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Fabio Labella
@SystemFw
yeah, imho is the best way of explaining things but it doesn't fare very well in "what's the point of monads" pub conversations (or reddit flamewars) :P
note that the fact that algebras only describe part of the behaviour of a data type really is crucial: if you understand that, you realise that "how do I extract a value out of a monad" is a question that literally makes no sense on multiple levels : the monad is the algebra, not the type, and extraction appears nowhere in the definition of monad, although it might be part of the behaviour of a given datatype which also happens to form a monad (like State), but makes no sense for others (like IO)
Seth Tisue
@SethTisue
@marcinsokrates_twitter if nobody answers here about Vector branching factor, you might try the scala/contributors room, and/or https://contributors.scala-lang.org
Josh
@joshlemer
I did recently ask about making Vectors of size < 32 use arrays of exactly that size rather than of size 32, @Ichoran responded something to the effect of that allocating the extra bytes are very likely cheaper than the additional logic of handling different array sizes
Also I was specifically thinking that in the case of varargs like in Vector("a","b","c","d"), since in 2.13 these will be passed as an ArraySeq[String], we could just share the underlying array with the arrayseq like...
object Vector {
  def apply[A](elems: A*): Vector[A] = 
    if (elems.length <= 32 && elems.unsafeArray.isInstanceOf[Array[AnyRef]]) { 
      new Vector(0, elems.unsafeArray, 0) 
    } else { ... } 
}
Marcin Sokrates
@marcinsokrates_twitter
@joshlemer I thought about making the two most leafward levels 4 or 8-wide
Need to try it at home
That's neat
Daniel Sebban
@dsebban_twitter
Thanks @SystemFw and @tpolecat for the great explanation on how to explain what a monad is :)
moritz bust
@busti
Is there any good library for doing some very basic vector and matrix mathmatics for graphics in 2d and 3d space?
I would use spire, but I feel like vectors have quite a lot of overhead in it and it does not support matrices.
Josh
@joshlemer
@Busti I haven't used it but there is http://www.scalanlp.org/
moritz bust
@busti
@joshlemer But that feels like it really is more about manipulating large matrices using the GPU. I really just need a 4x4 matrix to work in scala-js
Josh
@joshlemer
Sorry I don't know what would work in scala.js
Peter Aaser
@PeterAaser
Sure wish I knew of gitter when I was trying to figure out monads...
moritz bust
@busti
no worries. It might be smarter to ask the scala-js channel about this.
Peter Aaser
@PeterAaser
By the way, does anyone here use recursion schemes? I found them quite interesting, but I don't really know what sort of problems they are well suited for
Rob Norris
@tpolecat
I use them in a lot of things that never make it into production :-)
Peter Aaser
@PeterAaser
haha
Yeah I don't think it's something I need, but I thought they were cool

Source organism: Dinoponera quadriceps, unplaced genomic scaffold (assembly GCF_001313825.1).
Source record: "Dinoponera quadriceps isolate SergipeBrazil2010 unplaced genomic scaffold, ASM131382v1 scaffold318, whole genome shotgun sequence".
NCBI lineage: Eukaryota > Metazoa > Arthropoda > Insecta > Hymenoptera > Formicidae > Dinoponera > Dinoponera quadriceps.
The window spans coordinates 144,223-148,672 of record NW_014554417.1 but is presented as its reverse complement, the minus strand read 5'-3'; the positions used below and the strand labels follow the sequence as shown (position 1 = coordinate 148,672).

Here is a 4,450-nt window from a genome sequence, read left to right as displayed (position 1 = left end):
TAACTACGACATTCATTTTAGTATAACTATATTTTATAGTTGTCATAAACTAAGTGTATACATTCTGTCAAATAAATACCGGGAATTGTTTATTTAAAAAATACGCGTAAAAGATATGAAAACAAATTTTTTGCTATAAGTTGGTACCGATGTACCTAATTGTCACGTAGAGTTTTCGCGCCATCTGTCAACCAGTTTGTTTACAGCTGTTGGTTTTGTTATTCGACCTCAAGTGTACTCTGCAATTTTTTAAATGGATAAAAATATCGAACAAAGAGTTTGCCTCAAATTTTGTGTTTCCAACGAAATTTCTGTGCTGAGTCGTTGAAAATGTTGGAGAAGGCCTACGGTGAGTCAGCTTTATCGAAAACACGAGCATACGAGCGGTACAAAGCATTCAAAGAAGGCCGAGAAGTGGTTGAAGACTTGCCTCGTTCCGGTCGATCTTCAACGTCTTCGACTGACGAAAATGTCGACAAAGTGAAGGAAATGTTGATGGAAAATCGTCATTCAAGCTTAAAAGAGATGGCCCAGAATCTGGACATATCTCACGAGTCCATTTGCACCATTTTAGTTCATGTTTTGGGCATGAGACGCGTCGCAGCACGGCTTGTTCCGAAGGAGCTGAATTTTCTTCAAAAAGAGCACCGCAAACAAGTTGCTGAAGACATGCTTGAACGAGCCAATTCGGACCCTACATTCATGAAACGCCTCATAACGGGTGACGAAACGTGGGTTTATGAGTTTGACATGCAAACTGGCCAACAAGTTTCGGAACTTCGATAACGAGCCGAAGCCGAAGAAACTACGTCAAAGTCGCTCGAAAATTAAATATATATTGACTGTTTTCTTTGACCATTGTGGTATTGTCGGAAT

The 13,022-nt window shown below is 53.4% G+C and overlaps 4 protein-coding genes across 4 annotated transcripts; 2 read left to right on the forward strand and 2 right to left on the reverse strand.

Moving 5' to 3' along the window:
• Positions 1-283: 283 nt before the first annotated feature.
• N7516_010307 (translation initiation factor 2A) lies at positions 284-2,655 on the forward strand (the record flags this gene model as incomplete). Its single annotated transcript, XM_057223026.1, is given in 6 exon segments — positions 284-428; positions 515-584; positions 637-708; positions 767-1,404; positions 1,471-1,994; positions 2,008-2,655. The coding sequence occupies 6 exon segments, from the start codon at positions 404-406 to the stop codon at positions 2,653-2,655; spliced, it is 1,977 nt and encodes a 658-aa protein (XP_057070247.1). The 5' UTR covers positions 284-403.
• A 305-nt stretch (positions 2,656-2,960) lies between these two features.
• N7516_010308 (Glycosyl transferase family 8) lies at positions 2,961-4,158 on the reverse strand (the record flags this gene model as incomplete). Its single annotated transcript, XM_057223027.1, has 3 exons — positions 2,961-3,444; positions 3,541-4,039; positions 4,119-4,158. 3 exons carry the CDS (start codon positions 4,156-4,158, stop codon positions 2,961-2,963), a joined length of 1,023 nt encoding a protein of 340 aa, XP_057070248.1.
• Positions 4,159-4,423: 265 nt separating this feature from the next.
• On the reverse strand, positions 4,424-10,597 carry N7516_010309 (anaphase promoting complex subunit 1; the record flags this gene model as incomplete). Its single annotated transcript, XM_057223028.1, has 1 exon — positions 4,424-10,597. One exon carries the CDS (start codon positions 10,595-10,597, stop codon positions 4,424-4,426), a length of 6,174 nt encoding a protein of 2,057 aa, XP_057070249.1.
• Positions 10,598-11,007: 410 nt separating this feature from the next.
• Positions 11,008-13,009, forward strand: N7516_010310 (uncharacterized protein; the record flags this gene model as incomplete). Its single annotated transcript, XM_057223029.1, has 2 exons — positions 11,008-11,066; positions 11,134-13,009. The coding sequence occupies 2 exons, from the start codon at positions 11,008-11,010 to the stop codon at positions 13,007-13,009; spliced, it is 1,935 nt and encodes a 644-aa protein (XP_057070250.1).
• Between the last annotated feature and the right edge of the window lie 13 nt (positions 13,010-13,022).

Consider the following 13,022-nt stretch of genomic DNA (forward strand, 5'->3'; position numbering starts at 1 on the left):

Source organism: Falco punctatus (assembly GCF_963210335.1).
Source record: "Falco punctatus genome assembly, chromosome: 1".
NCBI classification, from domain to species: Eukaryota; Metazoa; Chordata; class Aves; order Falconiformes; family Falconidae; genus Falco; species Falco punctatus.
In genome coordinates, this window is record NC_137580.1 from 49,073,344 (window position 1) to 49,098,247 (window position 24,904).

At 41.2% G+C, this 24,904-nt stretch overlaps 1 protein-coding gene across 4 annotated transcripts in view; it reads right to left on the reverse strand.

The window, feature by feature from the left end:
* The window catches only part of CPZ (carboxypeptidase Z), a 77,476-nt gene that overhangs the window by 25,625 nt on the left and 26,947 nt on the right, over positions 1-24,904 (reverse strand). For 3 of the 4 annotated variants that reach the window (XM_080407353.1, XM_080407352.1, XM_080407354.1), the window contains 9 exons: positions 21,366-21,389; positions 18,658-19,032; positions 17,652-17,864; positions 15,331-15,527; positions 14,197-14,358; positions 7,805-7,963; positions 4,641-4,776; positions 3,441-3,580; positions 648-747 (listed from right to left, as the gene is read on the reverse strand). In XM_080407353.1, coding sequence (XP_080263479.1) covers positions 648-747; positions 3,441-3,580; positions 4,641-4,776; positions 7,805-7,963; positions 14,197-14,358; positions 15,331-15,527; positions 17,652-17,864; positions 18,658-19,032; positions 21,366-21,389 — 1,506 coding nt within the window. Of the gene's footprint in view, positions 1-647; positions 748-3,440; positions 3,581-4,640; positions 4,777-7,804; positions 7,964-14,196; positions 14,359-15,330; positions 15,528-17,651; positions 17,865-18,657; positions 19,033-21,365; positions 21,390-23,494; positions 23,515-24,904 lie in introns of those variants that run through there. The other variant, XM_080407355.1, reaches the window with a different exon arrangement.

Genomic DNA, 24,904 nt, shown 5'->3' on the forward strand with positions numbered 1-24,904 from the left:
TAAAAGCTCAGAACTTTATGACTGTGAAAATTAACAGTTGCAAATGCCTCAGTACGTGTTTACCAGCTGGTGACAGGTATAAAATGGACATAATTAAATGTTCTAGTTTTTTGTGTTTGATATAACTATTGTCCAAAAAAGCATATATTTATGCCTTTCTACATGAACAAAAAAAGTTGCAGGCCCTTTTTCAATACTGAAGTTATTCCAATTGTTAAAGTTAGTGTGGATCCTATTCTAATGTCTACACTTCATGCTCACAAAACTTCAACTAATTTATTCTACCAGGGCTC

And I remember last time I looked at them they made no sense at all to me, and when I looked at them this time it was obvious
pretty great feeling
Rob Norris
@tpolecat
Cool!
I think a lot of the time you can specialize to Free or Cofree so you see those pretty often.
Peter Aaser
@PeterAaser
Yeah, self deprecation aside I do feel I'm getting the hang of programming ;)
Rob Norris
@tpolecat
Cool, what's that like?
Peter Aaser
@PeterAaser
Feels like I can finally make software that is actually good
Rob Norris
@tpolecat
:-)
Peter Aaser
@PeterAaser
I mean I've always claimed I'd never ever cross a bridge that was made by a programmer
and I think that it shouldnt have to be like that
and I feel like I'm getting closer to being able to make software that doesn't fall apart when you look at it wrong :D
Rob Norris
@tpolecat
Anyway I think compilers are probably the canonical use case for recursion schemes because you typically have a bunch of orthogonal annotations and a bunch of passes that you's like to fuse together, so it kind of matches up.
Peter Aaser
@PeterAaser
Yeah, the quasar stuff I saw was really cool
Do you use it in doobie?
Rob Norris
@tpolecat
I have this grand idea for a talk that goes from text file to classfile in one grand hylomorphism but I havent gotten around to figuring out how to do it ;-)
Peter Aaser
@PeterAaser
In what sense, how to make it understandable or how to implement it?
Rob Norris
@tpolecat
Doobie is all built with Free so depending on how much you want to squint it's doing recursion schemy stuff.
Well, both. And how to fit it into a 45-minute talk.
Peter Aaser
@PeterAaser
Just talk really really fast
moritz bust
@busti
hylomorphism sounds really scary
Rob Norris
@tpolecat
Yeah the terminology is really intimidating.
I did a talk at Scala World a few years ago that introduces this stuff pretty gently, if you're interested.
moritz bust
@busti
It is one of those terms where you do not know what to expect in a programming context and then you google it and find out that it is used in philosophy instead.
Rob Norris
@tpolecat
Not even generalized recursion schemes, but enough to get you to understand fixpoint types, which was kind the big mental barrier when I was learning this stuff.
Peter Aaser
@PeterAaser
Yeah, fixpoint types was the difficult part for me too
Rob Norris
@tpolecat
I think the hard part is understanding Fix and ana and cata and then it's just variations of the same ideas.
Peter Aaser
@PeterAaser
it's the sort of thing I like to believe I could explain very easily in an interactive conversation, but not in text or a talk
Fix that is
but in my case just dropping it and coming back to it helped a lot
Rob Norris
@tpolecat
Yeah I had to take a few runs at it before it stuck.
Peter Aaser
@PeterAaser
I just landed a date with a girl who writes C# at her job